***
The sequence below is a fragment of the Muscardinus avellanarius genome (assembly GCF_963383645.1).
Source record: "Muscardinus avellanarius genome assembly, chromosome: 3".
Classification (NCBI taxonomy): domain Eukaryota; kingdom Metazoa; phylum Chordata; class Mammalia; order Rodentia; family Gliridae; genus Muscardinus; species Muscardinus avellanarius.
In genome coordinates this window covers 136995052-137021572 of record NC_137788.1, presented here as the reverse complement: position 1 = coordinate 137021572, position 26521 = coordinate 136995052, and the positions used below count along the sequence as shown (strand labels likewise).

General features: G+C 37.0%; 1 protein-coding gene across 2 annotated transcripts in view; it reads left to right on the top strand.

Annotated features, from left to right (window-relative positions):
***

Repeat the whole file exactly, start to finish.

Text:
The sequence below is a fragment of the Muscardinus avellanarius genome (assembly GCF_963383645.1).
Source record: "Muscardinus avellanarius genome assembly, chromosome: 3".
Classification (NCBI taxonomy): domain Eukaryota; kingdom Metazoa; phylum Chordata; class Mammalia; order Rodentia; family Gliridae; genus Muscardinus; species Muscardinus avellanarius.
In genome coordinates this window covers 136995052-137021572 of record NC_137788.1, presented here as the reverse complement: position 1 = coordinate 137021572, position 26521 = coordinate 136995052, and the positions used below count along the sequence as shown (strand labels likewise).

General features: G+C 37.0%; 1 protein-coding gene across 2 annotated transcripts in view; it reads left to right on the top strand.

Annotated features, from left to right (window-relative positions):